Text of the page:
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Valuing trophies by Craig O’Donnell


A key part of my role as a valuer for Safeguard at the Birmingham Assay Office, is ‘silver specialist’, which entails the valuation of antique silver, along with trophies and ecclesiastic (church) items.

Recently I was asked to undertake the valuation of the B.R.M. trophies for Rubery Owen. The trophies were professionally scanned and digitally photographed at Genus Digitisation Solutions in Nuneaton. Four of these trophies are now exhibited at the new ‘Silverstone Interactive Museum’ - BRM's 3 BRDC International Trophy victories at Silverstone in 1957, 1962 and 1965, and the FIA Coupe Des Constructors 1962*.  

I was impressed with the setup at Genus Digitisation Solutions. It is great to see the digitisation of historical archives with state-of-the-art 3-D imagery capturing such a historical collection. I was made most welcome by Paul Negus and his team.  They gave me unhindered access to all the items enabling me to carry out my job of photographing, measuring and describing all 68 items in 3 days without sacrificing the security and well-being of the trophies.

Whilst undertaking the valuation, I was amazed by the different research methodologies available compared to the last valuations undertaken in 2000 and 2004.  In one click, Google pinpointed every Grand Prix in the period, with the results and times of the race and qualification status. Some of the grainy black and white images from the 1960s helped me recognise two trophies in particular.  They were the 1963 Monaco Grand Prix trophy and the Italian Grand Prix trophy from 1962. 

The 1963 Monaco Grand Prix trophy's previous valuation described it as either the first or 2nd place trophy.  However, the sourced photograph shows Graham Hill holding this cup. Although only the top of the handle is visible, it is distinctive from a design point of view, so I was confident in identifying it as the first-place trophy.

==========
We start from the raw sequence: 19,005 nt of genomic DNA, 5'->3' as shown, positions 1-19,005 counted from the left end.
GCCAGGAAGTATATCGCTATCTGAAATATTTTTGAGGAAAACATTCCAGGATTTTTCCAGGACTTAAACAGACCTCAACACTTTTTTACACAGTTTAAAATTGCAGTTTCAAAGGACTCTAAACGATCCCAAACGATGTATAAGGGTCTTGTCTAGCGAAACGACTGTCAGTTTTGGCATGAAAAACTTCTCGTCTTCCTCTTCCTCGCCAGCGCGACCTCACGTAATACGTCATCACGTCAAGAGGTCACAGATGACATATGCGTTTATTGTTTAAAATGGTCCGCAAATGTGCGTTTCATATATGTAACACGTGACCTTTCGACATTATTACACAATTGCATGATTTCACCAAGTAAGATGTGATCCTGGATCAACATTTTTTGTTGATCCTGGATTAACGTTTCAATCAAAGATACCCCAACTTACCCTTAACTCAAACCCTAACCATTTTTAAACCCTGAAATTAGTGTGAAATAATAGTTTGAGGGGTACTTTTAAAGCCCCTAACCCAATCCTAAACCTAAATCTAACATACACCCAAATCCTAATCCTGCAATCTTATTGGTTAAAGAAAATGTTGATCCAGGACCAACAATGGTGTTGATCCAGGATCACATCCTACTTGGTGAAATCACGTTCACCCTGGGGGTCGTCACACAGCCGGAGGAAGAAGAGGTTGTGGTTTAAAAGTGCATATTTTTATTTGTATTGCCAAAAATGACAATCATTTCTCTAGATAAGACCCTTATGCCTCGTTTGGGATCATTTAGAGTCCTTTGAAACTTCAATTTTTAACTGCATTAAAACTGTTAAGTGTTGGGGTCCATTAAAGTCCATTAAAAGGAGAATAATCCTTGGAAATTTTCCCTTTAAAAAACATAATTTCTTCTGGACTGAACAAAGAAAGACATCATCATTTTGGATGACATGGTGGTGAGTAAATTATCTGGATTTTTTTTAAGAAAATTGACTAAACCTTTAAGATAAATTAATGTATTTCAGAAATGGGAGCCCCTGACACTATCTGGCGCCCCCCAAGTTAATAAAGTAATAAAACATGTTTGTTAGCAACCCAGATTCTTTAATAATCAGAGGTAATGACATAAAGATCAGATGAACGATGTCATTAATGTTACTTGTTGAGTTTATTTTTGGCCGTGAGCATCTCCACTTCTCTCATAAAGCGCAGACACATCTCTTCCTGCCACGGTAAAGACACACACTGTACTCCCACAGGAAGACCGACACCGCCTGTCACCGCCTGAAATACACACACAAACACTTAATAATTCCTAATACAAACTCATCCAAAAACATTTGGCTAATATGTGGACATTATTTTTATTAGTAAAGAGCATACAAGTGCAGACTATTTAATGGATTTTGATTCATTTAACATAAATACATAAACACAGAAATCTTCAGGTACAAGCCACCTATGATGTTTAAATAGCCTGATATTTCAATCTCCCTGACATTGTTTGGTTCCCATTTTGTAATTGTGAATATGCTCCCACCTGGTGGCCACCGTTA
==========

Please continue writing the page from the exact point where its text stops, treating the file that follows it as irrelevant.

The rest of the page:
Similarly, the Italian Grand Prix trophy was described in the 2000 valuation as ‘an un-inspiring Italian 800 grade silver cup and not worth much more than scrap silver content (with an associated value of £180). Once again, a sourced photo of Graham Hill holding it at the 1962 Italian Grand Prix led to the identification and an associated far higher insurance value.

The most moving of all the trophies valued was the Austrian Grand Prix trophy. Won by Jo Siffert in 1971, he also achieved pole position and fastest lap in the same race. A sourced photograph shows the trophy, without its lid, being carried by a woman behind Siffert, as he celebrates by spraying champagne into the crowd. This was the final trophy he won before being tragically killed in his next race at Brands Hatch less than two months later.

From a silver standpoint, it was enlightening to find out how countries use different approaches to source trophies for motor racing. In Britain, we favoured the purchase of second-hand sterling silver trophies rather than the purchase of silver-plated awards or commissioning new ones from contemporary silversmiths. All of the British trophies have date letters on the hallmarks which pre-date the races.